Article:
Although Japan’s public support for coal-fired power generation has attracted attention, the amount of public funds invested in gas and oil is among the largest in the world. Between 2018 and 2020, Japan provided at least $10.9 billion a year ($188 billion in total) to oil, gas and coal projects, according to Oil Change International and FoE U.S. data. This government-backed financing of fossil fuels through public financial institutions abroad was more than eight times larger than Japan’s international assistance for renewable energy, which averaged $1.3 billion per year. From 2012 to 2020, Japan was the largest lender for fossil fuels.
Furthermore, “the Law Concerning the Japan Oil, Gas and Metals National Corporation” was revised in May 2022. In addition to promoting renewable energy such as offshore wind and geothermal development, the scope of JOGMEC’s work now also includes promoting the use of hydrogen, ammonia, and CCS. JBIC, a Japanese public financial institution, is also expanding its support to hydrogen and ammonia projects not only in developing countries but also in developed countries. However, since no attention is paid to the production method of ammonia or hydrogen, we are deeply concerned that more money will be invested in fossil fuel development.
Support to phase out from fossil fuels
In the communique adopted at the 2022 G7 Summit, the G7 leaders conditionally committed to ending new international public support for the unabated fossil fuel energy sector by the end of 2022. However, we are concerned that the Japanese government intended, at first, to continue its public support for new overseas coal fired power projects even after 2022, despite the commitments made at the G7 Summit in 2021 to end such public support by the end of 2021.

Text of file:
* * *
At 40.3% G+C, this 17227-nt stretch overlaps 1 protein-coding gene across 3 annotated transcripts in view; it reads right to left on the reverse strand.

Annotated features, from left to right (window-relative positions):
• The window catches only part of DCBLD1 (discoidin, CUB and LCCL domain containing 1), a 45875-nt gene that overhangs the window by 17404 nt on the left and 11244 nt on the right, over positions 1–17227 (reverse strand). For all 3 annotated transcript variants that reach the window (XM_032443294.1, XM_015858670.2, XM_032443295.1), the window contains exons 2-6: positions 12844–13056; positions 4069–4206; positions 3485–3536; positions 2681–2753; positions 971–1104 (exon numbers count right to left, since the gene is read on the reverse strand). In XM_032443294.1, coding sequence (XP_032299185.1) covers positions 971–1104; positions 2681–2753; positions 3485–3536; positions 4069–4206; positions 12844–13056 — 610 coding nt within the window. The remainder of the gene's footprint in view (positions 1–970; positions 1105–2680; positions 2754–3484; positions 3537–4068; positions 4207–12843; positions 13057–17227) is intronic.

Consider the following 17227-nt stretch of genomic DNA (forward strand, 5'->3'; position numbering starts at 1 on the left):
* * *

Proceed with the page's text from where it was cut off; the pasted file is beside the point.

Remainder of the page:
It is also critical to pay close attention to the interpretation and implementation of the communique by the Japanese government regarding the suspension of public support for all new fossil fuel energy projects abroad. As with coal-fired power generation, the Japanese government should not misinterpret the word “new,” and should not include the hydrogen and ammonia co-firing technology, which it is currently promoting overseas, as part of its decarbonising measures.
Climate change is a matter of urgency. We urge the Government of Japan to stop promoting false solutions such as hydrogen, ammonia co-firing, gas and CCS in developing countries and instead promote sustainable measures that meet the needs of recipients of support, consistent with the goals of the Paris Agreement.